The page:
Blog post courtesy of NSW Business Chamber
Great financial planning can help businesses achieve their growth targets faster, but the opposite is also true: a lack of financial planning can put hurdles in your way.
However, accurately planning for expenses, taxes, and other financial hurdles can help solve cash flow problems before they start (given 60% of small businesses fail within their first three years).
According to one survey, 25% say this was due in part to a lack of planning, so it’s crucial to put some financial guidelines in place. Additionally, 14% say they didn’t understand finance, or relied on someone else to assess the financial health of their company.
What should a solid financial plan do for your business?
A financial plan doesn’t have to be complicated. All it tells you is this: what are you going to do with your money, and when?
By taking a longer term view through a financial year, businesses can start to understand when expenses are likely to occur, how much cash they will have at that time, and then make decisions as a result.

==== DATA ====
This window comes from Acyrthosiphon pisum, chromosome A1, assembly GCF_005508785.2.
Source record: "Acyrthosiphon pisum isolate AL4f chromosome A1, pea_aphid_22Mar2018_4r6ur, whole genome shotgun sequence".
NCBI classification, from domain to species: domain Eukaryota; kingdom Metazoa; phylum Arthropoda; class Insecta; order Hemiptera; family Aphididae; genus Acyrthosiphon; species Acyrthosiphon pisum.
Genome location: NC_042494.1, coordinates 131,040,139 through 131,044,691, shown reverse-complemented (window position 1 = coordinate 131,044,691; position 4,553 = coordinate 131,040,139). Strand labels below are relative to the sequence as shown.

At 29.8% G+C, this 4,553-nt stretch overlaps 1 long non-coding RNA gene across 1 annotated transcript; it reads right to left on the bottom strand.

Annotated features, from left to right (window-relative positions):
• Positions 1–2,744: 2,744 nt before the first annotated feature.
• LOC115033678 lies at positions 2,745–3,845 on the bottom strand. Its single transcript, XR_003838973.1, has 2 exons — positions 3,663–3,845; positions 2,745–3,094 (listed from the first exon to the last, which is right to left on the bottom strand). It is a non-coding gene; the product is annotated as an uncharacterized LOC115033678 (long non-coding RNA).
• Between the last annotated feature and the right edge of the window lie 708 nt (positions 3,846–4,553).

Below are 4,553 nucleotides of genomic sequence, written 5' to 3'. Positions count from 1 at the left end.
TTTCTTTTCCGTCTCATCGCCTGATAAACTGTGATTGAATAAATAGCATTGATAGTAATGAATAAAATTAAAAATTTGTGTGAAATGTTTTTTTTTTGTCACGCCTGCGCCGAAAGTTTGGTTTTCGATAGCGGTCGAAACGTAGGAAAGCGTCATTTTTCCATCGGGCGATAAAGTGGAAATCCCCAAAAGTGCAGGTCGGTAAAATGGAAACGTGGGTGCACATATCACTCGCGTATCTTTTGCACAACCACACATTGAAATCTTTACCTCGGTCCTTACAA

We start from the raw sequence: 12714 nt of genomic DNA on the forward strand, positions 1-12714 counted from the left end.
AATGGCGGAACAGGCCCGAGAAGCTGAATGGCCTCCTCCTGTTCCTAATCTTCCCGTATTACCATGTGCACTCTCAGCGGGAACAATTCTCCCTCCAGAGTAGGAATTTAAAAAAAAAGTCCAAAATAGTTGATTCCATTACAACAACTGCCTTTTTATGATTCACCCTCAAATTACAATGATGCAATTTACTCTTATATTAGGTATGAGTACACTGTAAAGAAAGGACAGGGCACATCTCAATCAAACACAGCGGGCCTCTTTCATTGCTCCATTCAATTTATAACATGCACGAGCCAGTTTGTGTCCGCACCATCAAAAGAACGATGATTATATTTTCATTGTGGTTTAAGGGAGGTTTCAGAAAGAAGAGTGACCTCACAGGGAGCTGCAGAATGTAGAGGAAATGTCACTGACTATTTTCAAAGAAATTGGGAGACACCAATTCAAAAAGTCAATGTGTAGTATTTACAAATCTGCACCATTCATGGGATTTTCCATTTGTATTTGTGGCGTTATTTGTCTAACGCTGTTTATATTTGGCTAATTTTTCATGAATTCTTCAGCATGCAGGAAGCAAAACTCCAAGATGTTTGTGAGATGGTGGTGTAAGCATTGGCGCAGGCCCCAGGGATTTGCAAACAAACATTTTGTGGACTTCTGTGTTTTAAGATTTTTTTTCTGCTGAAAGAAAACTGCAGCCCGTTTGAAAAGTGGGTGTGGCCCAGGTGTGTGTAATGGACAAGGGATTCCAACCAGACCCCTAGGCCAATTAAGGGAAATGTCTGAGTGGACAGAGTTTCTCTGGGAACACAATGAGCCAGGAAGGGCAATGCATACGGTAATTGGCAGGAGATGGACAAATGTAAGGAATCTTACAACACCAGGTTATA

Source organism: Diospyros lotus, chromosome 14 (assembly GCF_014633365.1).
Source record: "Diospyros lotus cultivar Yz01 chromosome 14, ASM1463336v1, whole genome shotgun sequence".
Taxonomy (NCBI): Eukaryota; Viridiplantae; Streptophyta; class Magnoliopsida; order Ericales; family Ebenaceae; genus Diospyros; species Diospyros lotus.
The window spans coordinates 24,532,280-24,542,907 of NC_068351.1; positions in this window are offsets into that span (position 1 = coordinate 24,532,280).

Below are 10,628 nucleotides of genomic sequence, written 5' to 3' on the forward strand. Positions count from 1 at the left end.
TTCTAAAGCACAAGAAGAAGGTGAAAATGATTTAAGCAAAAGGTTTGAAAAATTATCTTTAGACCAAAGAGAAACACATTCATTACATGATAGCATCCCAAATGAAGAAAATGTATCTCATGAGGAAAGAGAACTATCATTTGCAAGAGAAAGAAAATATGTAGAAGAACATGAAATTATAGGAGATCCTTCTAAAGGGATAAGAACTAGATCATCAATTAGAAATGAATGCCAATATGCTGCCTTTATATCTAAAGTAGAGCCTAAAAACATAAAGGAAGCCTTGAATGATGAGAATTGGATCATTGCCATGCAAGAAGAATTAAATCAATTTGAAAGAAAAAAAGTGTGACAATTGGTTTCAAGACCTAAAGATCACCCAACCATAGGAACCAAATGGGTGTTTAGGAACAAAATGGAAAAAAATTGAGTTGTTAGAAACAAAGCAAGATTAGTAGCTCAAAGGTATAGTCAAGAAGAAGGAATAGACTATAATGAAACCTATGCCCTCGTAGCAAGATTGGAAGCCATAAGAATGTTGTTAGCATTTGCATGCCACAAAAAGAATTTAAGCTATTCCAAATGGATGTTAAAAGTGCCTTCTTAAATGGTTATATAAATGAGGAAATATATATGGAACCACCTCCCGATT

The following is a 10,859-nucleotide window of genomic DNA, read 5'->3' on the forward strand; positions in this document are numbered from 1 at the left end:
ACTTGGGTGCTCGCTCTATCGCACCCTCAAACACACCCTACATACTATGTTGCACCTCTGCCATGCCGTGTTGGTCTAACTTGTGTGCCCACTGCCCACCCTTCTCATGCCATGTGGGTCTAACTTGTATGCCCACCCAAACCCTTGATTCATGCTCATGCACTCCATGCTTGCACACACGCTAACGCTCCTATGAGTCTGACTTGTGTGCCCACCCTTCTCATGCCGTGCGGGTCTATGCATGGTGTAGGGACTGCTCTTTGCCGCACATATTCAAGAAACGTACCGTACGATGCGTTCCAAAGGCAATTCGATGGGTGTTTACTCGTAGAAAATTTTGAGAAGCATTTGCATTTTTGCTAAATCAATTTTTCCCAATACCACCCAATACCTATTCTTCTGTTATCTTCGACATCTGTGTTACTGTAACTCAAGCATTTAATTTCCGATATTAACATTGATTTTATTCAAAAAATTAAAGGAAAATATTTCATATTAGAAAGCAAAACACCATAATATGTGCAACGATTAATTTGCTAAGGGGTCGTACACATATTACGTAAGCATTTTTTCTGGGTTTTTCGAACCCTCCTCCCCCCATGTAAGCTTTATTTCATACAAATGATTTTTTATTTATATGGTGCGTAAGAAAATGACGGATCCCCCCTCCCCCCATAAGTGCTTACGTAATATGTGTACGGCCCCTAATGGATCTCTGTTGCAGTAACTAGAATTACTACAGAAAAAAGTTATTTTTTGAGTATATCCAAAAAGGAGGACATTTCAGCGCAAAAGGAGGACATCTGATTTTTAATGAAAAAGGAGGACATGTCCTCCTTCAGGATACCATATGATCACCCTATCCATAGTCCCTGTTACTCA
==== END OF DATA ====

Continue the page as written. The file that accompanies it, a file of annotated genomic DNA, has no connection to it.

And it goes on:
For instance, businesses keen to expand may not be so ready for new equipment if they know tax expenses are coming in the next few months.
A good plan should also reveal solid long-term and short-term trends.
For instance, businesses might identify they have a slow period coming over a particular season. That should inspire action now, and put a stop to certain purchases. It allows SMEs to put more money in areas that achieve results, and less in areas that are causing losses.
For instance, noting a regular low period should entice more business owners to place funds in marketing for that period of time, or spend more time on key client relationships.
Four key points to keep in mind when creating your financial plan:
1. Keep your personal and finances separate
As a small business owner finances are personal, but the more you keep these two apart the easier it will be to avoid financial catastrophe.
2. Save as much money as you can
Any business should keep retained earnings. Don’t be tempted to take more money out than you need. Keep the funds in there for a rainy day or when sales are slow.
3. Take a long term view
Look 12 to 24 months out, and plan when your expenses will hit. It’ll be much easier to plan when you need to drum up business, or when you can take a breather and work more long-term, strategic plans (good for when things are quiet)
4. Try to cut as many costs as possible, or at least, time them well
The fewer financial obligations you have month-to-month, the more you’re able to steer through uncertain financial times.
It’ll also make your financial plans far more effective in the long-term. You’ll simply be able to spot trends before they happen, and the amount of work you’ll require to make up the difference won’t be nearly as much.